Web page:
The Obama Administration today announced a $26 million multi-agency Advanced Manufacturing Jobs and Innovation Accelerator Challenge to foster innovation-fueled job creation through public-private partnerships. These coordinated investments will help catalyze and leverage private capital, build an entrepreneurial ecosystem, and promote cluster-based development in regions across the United States. This is the third round of the Jobs Accelerator competition, which is being funded by the U.S. Department of Commerce’s Economic Development Administration (EDA) and National Institute of Standards and Technology (NIST); the U.S. Department of Energy; the U.S. Department of Labor’s Employment and Training Administration; the Small Business Administration; and the National Science Foundation (NSF).
“This $26 million Accelerator Challenge is yet another example of the Obama Administration’s commitment to supporting American manufacturers in building things here and selling them everywhere,” said U.S. Commerce Secretary John Bryson. “We are so pleased to join with our federal agency partners to further strengthen the American manufacturing sector, which creates high quality, good paying jobs. Commerce’s Economic Development Administration has a strong record of investing in regional innovation clusters that foster the job creation and business development crucial to an economy that is built to last. This Challenge further bolsters our efforts and builds on the momentum we have seen in the manufacturing sector in recent months, including the 489,000 U.S. manufacturing jobs that have been added since January 2010.”
Advanced manufacturing is critical to the health of the national economy and provides essential goods and equipment directly to consumers as well as to a wide range of industries, including the energy production, agriculture, medical and computing industries, and the security and intelligence sectors.
“The Accelerator Challenge is one way the federal government is helping to support the manufacturing industry, a vital source of middle-class jobs,” said Secretary of Labor Hilda L. Solis. “The innovative products developed as a result of this federal grant program will help our economy maintain its global competitive advantage, while also creating jobs at home.”
Manufacturing accounts for 70 percent of private-sector R&D and 60 percent of U.S. exports–including a record $1.2 trillion in goods exported in 2011. Over the past 25 months, manufacturers have created nearly half a million jobs–the best streak since 1995. The Jobs Accelerator Challenge is designed to assist the development and implementation of regionally-driven economic development strategies that will support advanced manufacturing and cluster development. The goal is to create jobs, grow the economy, and enhance the competitiveness of U.S. manufacturers in the global marketplace.
“’Made in America’ is making a comeback,” said SBA Administrator Karen Mills. “The Advanced Manufacturing Jobs Accelerator is an opportunity to build on the momentum we’re seeing in U.S. manufacturing and to support small businesses and local economies through regional innovation clusters. By working with other federal agencies, we can link, leverage, and align our resources to give small businesses the tools they need to work together, grow and create jobs in the manufacturing sector.”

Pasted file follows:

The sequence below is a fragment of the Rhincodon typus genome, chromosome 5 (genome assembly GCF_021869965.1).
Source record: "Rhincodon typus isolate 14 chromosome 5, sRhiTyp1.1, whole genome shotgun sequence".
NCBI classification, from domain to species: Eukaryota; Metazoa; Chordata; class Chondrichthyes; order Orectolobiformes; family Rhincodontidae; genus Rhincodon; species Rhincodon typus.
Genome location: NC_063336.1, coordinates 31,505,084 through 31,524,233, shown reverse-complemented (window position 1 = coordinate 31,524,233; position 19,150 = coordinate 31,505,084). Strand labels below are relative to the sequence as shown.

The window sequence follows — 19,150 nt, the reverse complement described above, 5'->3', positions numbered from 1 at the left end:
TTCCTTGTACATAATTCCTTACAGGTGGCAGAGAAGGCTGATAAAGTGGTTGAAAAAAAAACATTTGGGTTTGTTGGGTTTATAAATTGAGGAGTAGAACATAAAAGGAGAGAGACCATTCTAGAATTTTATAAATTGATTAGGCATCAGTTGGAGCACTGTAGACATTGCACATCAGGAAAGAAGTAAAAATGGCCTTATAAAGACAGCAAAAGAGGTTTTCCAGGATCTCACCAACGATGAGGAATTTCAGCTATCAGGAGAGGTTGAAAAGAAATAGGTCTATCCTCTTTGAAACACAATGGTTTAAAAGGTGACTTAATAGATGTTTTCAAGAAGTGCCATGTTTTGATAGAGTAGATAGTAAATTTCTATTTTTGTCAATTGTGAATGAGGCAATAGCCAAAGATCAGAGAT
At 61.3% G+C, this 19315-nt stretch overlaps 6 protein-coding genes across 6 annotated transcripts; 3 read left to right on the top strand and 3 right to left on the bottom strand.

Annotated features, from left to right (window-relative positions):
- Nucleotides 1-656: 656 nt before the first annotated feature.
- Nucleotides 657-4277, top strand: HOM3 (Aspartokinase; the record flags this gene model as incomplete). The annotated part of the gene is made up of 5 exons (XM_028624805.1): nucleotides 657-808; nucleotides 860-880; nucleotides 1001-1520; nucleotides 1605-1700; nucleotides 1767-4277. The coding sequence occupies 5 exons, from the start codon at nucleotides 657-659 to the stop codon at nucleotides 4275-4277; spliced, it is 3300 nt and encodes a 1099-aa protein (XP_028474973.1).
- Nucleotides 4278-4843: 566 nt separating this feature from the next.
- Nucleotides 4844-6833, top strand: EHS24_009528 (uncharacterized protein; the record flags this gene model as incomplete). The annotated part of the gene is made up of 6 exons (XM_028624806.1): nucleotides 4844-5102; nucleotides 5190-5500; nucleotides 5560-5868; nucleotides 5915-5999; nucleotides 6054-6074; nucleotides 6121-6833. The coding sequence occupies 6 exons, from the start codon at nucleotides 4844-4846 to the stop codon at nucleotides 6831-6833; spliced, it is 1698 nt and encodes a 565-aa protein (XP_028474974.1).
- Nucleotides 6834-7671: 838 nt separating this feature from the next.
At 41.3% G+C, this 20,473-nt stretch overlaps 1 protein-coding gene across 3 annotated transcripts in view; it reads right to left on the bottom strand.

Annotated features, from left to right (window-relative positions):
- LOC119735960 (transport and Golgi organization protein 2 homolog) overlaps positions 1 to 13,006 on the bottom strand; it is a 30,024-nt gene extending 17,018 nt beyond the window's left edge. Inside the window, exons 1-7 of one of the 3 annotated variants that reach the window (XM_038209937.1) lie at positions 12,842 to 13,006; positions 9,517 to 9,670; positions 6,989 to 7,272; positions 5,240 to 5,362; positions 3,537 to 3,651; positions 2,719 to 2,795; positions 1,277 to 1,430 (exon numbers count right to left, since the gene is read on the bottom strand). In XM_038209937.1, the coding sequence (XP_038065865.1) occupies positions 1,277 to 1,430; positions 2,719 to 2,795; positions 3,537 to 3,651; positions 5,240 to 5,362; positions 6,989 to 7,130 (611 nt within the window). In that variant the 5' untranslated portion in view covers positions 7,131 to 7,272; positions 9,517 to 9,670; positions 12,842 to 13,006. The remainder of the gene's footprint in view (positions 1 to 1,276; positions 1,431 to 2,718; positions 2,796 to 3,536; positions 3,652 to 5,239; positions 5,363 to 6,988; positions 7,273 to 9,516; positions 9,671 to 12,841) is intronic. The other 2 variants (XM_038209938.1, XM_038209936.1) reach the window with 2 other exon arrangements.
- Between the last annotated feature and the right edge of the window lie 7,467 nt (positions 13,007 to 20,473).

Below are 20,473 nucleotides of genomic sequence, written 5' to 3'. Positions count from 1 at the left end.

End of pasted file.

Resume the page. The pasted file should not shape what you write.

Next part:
Approximately 12 projects are expected to be chosen through a competitive inter-agency grant process. Applicants are encouraged to submit proposals that will help grow a region’s industry clusters by strengthening connections to regional economic development opportunities and advanced manufacturing assets; enhance a region’s capacity to create high-quality sustainable jobs; develop a skilled and diverse advanced manufacturing workforce; increase exports; encourage the development of small businesses; and accelerate technological innovation.
“Through this partnership, the National Science Foundation will connect innovations from NSF-supported advanced manufacturing research with stakeholders who can accelerate technology commercialization and economic growth,” said Thomas Peterson, NSF Assistant Director for Engineering. “NSF is making available up to $1 million for existing NSF Small Business Innovation Research (SBIR) and Small Business Technology Transfer (STTR) Phase II grantees that are part of winning projects.
The deadline for applications is July 9, 2012, and guidelines for submissions are accessible here . In addition to the six funding partners, the initiative is supported by eight other Federal agencies: U.S. Departments of Agriculture, Education, Housing and Urban Development; Environmental Protection Agency; Denali Commission; and the U.S. Department of Commerce’s International Trade Administration (ITA), Minority Business Development Administration (MBDA), and U.S. Patent and Trademark Office (USPTO).
“As President Obama made clear, an American economy built to last will depend on American manufacturing, American energy and skills for American workers,” said U.S. Energy Secretary Steven Chu. “This is why the Energy Department invests in innovative, public-private initiatives like the Advanced Manufacturing Jobs and Innovation Accelerator Challenge that support American leadership and competitiveness in manufacturing.”
As part of President Obama’s commitment to putting more people back to work and creating an economy built to last, the Administration has invested over $200 million promoting regional innovation clusters. The Administration also created an interagency task force, known as the Taskforce for the Advancement of Regional Innovation Clusters (TARIC), to develop and administer interagency grant competitions. More than a dozen federal agencies have participated in TARIC-led grant competitions by providing grant funding or other forms of support to the winners of the Jobs and Innovation Accelerator Challenges.